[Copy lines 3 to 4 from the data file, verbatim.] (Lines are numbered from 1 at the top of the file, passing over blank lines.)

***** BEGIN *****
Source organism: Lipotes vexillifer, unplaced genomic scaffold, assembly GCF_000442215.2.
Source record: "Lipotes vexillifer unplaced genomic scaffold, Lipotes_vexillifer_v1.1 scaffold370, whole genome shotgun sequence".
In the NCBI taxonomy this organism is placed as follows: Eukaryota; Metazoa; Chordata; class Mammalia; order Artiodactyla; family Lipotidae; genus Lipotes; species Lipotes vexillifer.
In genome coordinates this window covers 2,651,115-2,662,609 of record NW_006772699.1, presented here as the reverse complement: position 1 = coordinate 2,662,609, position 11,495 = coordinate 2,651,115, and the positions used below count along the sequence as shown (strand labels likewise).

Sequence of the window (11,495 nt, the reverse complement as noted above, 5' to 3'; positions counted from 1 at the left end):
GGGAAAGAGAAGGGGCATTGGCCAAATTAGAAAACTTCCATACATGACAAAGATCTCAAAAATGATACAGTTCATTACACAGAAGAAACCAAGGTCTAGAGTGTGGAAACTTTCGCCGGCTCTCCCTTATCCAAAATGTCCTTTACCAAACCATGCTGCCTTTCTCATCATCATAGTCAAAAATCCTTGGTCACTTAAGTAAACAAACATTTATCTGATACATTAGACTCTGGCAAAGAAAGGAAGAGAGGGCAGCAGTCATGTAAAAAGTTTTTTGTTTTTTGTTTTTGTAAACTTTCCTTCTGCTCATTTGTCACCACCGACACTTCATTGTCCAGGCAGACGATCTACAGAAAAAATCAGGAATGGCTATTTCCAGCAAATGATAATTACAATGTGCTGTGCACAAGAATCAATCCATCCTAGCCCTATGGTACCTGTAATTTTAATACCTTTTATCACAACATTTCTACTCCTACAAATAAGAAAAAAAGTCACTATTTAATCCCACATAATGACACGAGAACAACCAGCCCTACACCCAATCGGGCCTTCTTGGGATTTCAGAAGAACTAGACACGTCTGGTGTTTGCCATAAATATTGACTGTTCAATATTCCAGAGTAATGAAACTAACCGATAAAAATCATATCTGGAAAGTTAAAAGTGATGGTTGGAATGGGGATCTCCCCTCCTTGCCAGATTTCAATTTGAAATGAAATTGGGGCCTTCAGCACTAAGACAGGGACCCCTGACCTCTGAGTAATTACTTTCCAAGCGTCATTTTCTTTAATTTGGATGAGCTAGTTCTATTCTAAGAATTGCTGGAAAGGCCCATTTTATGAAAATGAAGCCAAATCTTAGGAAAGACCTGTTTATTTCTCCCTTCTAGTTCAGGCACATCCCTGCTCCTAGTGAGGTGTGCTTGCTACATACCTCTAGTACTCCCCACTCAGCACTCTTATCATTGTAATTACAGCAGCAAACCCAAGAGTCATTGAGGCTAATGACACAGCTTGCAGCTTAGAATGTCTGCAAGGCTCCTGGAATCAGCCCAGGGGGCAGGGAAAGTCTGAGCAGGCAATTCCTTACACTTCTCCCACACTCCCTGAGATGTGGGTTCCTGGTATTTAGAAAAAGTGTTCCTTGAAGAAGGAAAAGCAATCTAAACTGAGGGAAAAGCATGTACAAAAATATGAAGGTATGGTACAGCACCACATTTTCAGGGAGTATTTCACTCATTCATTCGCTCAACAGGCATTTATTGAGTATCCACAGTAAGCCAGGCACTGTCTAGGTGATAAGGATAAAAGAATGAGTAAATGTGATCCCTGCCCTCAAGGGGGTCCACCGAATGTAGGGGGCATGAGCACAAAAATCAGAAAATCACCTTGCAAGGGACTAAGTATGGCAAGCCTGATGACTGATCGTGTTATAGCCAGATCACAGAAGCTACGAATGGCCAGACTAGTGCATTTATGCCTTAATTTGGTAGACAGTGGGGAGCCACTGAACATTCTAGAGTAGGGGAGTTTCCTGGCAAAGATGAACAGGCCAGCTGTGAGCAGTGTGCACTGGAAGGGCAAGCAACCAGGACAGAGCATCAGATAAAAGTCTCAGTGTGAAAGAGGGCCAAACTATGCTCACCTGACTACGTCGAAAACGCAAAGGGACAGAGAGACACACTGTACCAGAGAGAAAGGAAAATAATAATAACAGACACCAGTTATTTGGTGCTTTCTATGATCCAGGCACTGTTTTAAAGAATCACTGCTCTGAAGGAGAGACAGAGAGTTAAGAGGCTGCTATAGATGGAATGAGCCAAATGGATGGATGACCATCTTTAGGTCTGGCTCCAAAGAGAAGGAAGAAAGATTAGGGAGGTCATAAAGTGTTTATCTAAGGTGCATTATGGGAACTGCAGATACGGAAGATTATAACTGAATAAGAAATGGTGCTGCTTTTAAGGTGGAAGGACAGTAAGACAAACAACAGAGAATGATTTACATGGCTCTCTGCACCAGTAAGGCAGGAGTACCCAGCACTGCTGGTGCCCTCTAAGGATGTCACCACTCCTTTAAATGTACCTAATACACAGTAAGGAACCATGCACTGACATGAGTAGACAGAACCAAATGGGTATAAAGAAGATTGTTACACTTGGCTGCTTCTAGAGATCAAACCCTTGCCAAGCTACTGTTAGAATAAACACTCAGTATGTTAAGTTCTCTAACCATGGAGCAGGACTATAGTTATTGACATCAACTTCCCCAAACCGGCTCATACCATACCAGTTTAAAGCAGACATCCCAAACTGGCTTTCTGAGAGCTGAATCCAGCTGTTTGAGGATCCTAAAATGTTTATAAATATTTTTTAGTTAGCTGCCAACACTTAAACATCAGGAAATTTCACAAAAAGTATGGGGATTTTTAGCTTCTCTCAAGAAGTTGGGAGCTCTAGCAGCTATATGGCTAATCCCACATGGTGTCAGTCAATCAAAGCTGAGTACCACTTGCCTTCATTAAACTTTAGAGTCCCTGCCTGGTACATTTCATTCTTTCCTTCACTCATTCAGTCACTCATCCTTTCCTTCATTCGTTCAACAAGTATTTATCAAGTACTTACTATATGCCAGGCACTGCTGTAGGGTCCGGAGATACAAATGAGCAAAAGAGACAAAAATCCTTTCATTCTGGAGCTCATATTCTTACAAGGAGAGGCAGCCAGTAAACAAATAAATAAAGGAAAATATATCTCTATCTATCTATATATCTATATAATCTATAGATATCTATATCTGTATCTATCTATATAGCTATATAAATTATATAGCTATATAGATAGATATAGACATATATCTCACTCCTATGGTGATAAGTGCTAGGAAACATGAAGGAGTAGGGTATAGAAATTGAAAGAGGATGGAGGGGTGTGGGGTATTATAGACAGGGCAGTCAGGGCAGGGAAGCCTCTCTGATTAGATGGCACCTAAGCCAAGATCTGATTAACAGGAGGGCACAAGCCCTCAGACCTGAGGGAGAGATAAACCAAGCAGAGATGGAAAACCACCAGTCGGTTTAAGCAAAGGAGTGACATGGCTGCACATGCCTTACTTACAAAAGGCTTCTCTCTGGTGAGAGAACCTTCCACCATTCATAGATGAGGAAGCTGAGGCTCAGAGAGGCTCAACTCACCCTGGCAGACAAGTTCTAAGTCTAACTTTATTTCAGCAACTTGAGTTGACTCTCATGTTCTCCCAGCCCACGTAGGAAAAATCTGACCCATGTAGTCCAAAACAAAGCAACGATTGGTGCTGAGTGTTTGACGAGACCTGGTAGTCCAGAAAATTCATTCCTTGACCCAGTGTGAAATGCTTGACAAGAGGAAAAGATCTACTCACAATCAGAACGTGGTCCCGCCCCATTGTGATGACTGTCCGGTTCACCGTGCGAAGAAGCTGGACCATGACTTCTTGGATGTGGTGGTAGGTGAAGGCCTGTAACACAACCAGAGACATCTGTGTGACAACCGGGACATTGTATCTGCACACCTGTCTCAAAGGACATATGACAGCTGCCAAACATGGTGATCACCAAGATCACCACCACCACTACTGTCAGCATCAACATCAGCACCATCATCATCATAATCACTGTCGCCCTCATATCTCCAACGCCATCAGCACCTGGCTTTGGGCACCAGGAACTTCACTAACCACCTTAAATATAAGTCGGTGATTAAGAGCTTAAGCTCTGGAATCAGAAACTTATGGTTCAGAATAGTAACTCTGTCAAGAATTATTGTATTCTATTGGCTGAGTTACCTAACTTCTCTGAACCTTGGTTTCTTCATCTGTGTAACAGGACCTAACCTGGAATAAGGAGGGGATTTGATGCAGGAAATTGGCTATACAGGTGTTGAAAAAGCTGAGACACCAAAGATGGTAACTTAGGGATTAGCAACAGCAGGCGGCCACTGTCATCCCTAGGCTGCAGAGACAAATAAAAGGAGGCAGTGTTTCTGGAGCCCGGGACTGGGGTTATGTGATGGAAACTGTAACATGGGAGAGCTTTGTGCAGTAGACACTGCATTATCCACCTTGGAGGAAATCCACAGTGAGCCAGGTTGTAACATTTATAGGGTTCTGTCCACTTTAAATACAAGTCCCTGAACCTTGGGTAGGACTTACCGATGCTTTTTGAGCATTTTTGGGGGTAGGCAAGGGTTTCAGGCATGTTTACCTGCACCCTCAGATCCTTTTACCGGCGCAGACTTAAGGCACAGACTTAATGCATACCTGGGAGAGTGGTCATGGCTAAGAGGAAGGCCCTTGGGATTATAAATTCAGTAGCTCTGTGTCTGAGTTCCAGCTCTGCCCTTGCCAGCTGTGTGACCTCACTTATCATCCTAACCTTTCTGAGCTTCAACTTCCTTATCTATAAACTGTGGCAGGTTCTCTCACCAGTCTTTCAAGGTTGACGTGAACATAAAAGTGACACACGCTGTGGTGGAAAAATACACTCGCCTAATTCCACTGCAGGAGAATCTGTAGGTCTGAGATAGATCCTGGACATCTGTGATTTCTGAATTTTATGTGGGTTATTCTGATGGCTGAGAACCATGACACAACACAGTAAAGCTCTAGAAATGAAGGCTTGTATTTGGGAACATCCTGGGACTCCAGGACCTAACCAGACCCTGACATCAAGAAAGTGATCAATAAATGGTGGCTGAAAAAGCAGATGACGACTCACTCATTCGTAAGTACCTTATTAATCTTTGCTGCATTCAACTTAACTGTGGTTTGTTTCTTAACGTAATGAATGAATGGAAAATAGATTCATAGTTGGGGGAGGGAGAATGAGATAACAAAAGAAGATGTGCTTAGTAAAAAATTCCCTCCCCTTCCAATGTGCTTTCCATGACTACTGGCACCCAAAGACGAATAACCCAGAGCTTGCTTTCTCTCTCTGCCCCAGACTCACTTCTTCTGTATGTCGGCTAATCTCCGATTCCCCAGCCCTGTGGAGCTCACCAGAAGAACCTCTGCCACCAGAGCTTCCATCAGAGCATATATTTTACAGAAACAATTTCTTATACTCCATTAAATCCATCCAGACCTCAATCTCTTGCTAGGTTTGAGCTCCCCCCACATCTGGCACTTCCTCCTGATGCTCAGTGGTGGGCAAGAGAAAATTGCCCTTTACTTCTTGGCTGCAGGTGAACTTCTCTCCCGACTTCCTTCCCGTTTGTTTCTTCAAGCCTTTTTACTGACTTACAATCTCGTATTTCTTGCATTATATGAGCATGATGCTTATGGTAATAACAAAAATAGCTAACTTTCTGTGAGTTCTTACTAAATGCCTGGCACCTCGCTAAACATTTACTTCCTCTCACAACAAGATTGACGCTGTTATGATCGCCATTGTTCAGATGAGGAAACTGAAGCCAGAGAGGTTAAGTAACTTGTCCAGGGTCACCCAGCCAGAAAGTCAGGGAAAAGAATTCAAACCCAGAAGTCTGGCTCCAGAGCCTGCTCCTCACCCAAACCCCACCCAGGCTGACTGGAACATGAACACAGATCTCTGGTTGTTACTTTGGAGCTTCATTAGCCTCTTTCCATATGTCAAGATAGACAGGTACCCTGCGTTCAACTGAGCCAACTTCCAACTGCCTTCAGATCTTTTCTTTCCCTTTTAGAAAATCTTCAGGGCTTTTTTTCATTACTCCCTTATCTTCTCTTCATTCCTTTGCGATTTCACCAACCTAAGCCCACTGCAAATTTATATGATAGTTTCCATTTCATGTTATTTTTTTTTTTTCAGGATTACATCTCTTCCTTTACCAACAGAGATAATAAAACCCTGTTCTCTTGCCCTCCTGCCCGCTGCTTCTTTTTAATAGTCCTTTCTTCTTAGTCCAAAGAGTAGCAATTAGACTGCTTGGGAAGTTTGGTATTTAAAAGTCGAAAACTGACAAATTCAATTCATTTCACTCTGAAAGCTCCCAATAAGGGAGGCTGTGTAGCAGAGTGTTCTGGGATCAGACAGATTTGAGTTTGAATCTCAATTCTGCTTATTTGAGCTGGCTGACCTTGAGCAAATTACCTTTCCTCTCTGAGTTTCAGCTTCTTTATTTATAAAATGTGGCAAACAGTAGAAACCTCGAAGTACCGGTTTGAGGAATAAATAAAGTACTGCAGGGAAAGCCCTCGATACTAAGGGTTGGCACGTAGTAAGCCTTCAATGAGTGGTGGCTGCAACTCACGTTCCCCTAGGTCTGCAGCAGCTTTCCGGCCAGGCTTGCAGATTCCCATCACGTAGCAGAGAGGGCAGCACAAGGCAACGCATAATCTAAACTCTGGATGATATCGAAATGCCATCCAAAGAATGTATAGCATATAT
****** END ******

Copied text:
In the NCBI taxonomy this organism is placed as follows: Eukaryota; Metazoa; Chordata; class Mammalia; order Artiodactyla; family Lipotidae; genus Lipotes; species Lipotes vexillifer.
In genome coordinates this window covers 2,651,115-2,662,609 of record NW_006772699.1, presented here as the reverse complement: position 1 = coordinate 2,662,609, position 11,495 = coordinate 2,651,115, and the positions used below count along the sequence as shown (strand labels likewise).